By Jay Rincher

“The Human Race” has always been one of my favorite comic book stories. The plot, as quickly as possible: Wally West teams up with his childhood imaginary friend, a very not-imaginary Sonic the Hedgehog knock off made of radio waves, to compete in an intergalactic race for a pair of cosmic gambling gods. Racers who lose die and their planets are destroyed; the winner has the pleasure of racing until they lose or die. Wally discovers that his Krakkl has kept up his years long winning streak by borrowing the speed of the other inhabitants of his home world – they remain in a state of near perpetual motion to provide him with the speed required to prevent their extinction.

While there’s a lot to love about this story, from the absolutely mindbending opening to the lush Paul Ryan art, I’ve always been obsessed with [this] page by Ron Wagner.

After learning Krakkl’s trick, Flash asks the people of Earth to literally run for their lives so that he can be fast enough to save the planet. And the most amazing, captivating part of this entire story to me is that everyone agrees. It’s the anti-Don’t Look Up – humanity is faced with an immense cosmic death trap and when someone says “hey, you can help me stop this” the people all stand up and say “yeah.”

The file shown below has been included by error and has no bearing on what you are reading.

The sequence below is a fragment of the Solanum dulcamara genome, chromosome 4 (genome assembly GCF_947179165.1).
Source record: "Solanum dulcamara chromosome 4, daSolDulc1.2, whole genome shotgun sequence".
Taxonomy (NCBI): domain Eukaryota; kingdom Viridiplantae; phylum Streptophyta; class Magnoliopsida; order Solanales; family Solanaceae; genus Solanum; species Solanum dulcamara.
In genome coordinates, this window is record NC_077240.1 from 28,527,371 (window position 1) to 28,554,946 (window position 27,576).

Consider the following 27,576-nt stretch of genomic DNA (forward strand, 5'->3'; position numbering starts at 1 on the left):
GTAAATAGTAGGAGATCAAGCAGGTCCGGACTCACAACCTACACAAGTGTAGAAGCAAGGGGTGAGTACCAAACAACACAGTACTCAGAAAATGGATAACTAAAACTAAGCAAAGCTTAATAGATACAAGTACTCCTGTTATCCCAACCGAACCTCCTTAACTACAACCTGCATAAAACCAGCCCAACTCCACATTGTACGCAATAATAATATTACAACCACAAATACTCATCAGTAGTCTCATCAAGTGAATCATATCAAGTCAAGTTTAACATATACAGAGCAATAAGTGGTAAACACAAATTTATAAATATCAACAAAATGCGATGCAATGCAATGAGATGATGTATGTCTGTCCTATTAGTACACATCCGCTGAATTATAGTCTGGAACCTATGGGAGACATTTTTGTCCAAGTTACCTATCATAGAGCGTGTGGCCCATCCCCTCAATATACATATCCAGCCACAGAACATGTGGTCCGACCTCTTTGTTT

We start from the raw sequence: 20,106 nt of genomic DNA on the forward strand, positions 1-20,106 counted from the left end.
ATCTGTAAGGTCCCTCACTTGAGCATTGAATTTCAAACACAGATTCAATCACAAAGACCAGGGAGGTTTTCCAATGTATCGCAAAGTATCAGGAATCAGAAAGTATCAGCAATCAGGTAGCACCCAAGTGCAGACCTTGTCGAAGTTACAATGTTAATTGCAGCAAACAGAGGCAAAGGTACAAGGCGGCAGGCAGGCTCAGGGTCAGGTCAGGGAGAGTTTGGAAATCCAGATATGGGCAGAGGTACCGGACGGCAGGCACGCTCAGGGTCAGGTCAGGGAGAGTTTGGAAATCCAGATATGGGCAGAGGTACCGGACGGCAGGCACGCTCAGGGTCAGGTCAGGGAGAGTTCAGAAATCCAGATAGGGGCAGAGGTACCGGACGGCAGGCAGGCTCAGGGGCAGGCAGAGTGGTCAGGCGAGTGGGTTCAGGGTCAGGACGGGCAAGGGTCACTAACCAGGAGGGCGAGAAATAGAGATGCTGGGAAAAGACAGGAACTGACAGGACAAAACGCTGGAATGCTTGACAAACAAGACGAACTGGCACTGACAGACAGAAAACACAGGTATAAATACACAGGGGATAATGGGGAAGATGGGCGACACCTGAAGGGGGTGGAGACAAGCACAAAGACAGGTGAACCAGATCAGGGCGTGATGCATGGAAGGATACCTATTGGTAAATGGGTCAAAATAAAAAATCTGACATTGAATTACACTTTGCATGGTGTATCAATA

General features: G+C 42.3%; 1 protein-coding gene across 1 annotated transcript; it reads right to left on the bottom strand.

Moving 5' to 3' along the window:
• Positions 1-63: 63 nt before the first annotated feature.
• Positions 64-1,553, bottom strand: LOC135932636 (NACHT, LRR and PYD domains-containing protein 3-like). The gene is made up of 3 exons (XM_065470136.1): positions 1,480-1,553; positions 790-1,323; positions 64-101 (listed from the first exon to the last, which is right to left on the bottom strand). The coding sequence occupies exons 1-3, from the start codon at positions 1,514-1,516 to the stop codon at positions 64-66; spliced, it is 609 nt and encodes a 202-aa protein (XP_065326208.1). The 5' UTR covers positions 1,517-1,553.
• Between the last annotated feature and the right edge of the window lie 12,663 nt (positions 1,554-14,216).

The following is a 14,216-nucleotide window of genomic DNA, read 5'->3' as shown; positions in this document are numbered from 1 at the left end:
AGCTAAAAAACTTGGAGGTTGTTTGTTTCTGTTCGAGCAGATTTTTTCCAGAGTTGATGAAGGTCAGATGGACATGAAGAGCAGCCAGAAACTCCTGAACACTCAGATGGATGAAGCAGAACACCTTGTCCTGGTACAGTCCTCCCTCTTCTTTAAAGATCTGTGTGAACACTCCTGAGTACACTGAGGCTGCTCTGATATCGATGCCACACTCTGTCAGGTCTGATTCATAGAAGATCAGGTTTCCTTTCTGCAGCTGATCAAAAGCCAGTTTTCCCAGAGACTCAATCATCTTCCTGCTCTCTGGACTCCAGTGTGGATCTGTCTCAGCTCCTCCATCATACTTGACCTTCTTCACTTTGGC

Not only that, there seems to be universal agreement that the threat earth is facing is real and that the destruction of the planet and human race would be bad. Nobody plans to evacuate to Mars or flee to another dimension, there are no debates about the difficulty of the plan. 

After the last few years, can you imagine why I think about this page a lot?

One of the most common critiques of superhero stories is that they are a power fantasy. I don’t think that’s really possible to dispute but I can say that for me the power fantasy is having the power to help. It’s the same sort of thing that animates my favorite episode of Doctor Who or Star Trek TNG or Voyager. A collective effort (and maybe a smidge of noble sacrifice) wins the day. And the more I mull over it, I might’ve ended up becoming a fan of Who and Trek because of this comic rewiring my brain. I love goofy science fiction where the good guys win, everyone goes home and the wacky events will never be mentioned again. 

 

The Flash #138 “The Human Race, Part Three: Home Run”
Writers: Mark Millar and Grant Morrison
Artist: Ron Wagner
Inker: John Nyberg
Colourist: Tom McCraw

Letterer: Gaspar Saladino

 

Jay Rincher is a writer and critic who has written for publications including The MNT and GWW. You can follow him on Twitter here!

 

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